The Chinese security apparatus is kidnapping government critics, unchallenged by the domestic press. Writer Yang Hengjun, who went missing in March and has since reappeared, criticized the Chinese press this week for failing to report on his enforced disappearance. While state media are accusing the missing artist and social critic Ai Weiwei of plagiarism and being "erratic," according to UK-based The Economist, they are not questioning his apparent, unlawful detention.
We reported Thursday that Chinese media reports on Ai Weiwei have reflected his ambiguous status in Chinese law. After several days in which Ai was considered missing, the Foreign Ministry acknowledged police were investigating him for "economic crimes" although it stopped short of saying he was detained. Coverage within China remains very limited, although there have been a couple of surprising, ambivalent notes about his fate.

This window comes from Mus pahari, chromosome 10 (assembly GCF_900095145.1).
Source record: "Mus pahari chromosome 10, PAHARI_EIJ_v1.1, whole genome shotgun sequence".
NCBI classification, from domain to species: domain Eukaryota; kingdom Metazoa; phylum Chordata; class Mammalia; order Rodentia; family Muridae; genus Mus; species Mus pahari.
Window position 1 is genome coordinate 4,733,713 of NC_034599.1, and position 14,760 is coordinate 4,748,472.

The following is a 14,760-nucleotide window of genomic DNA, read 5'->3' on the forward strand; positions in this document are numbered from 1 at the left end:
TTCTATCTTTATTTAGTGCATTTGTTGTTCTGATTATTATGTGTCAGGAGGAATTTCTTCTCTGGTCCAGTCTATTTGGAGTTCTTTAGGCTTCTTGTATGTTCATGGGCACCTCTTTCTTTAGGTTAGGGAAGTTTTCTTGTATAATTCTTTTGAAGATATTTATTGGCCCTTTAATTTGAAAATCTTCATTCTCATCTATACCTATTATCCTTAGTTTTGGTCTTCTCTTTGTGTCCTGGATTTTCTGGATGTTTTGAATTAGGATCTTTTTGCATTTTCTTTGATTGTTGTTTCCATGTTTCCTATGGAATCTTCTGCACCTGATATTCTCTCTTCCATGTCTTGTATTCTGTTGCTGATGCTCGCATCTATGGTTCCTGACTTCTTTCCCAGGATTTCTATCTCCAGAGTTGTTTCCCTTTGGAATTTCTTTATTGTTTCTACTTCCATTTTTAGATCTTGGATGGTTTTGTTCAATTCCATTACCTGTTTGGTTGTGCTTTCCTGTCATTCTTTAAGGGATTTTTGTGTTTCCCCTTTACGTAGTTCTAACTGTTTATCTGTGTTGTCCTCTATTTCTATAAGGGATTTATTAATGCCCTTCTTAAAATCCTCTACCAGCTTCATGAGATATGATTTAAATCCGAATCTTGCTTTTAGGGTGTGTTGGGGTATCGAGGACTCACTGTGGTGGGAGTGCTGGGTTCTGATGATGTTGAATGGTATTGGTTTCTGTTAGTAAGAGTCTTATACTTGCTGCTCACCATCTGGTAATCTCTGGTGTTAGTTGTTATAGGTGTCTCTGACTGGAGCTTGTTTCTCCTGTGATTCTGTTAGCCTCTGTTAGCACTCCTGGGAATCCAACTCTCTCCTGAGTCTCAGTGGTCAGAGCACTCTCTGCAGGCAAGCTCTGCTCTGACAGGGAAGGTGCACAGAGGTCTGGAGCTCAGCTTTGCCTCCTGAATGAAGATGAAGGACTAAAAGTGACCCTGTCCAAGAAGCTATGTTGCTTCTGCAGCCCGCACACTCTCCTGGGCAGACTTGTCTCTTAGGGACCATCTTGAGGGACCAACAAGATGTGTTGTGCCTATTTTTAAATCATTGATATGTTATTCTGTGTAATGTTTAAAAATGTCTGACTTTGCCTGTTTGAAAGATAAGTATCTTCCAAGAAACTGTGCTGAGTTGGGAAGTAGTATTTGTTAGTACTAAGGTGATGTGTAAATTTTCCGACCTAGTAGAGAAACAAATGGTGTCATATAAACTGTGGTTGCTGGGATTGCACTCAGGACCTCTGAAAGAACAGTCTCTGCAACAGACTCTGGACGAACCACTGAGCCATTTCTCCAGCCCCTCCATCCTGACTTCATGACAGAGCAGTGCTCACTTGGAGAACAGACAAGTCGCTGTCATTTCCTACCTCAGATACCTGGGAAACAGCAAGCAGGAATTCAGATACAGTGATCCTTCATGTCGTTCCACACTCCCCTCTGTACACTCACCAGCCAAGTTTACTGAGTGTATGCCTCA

New York, April 7, 2011--With China in the midst of a sweeping crackdown on public dissent, U.S. Secretary of State Hillary Clinton should follow the example of Britain and Germany and call for the immediate release of detained artist and social critic Ai Weiwei and other detained journalists and dissidents, the Committee to Protect Journalists said today. The two countries' foreign ministries have each urged China to release Ai, according to Reuters.
New York, April 6, 2011--The Committee to Protect Journalists calls on members of the European Parliament to strongly criticize the Chinese government's apparent detention of artist and social activist Ai Weiwei. The European Parliament is convening an emergency debate Thursday on Ai's disappearance, which may be the latest unlawful detention in the government's onslaught against its critics.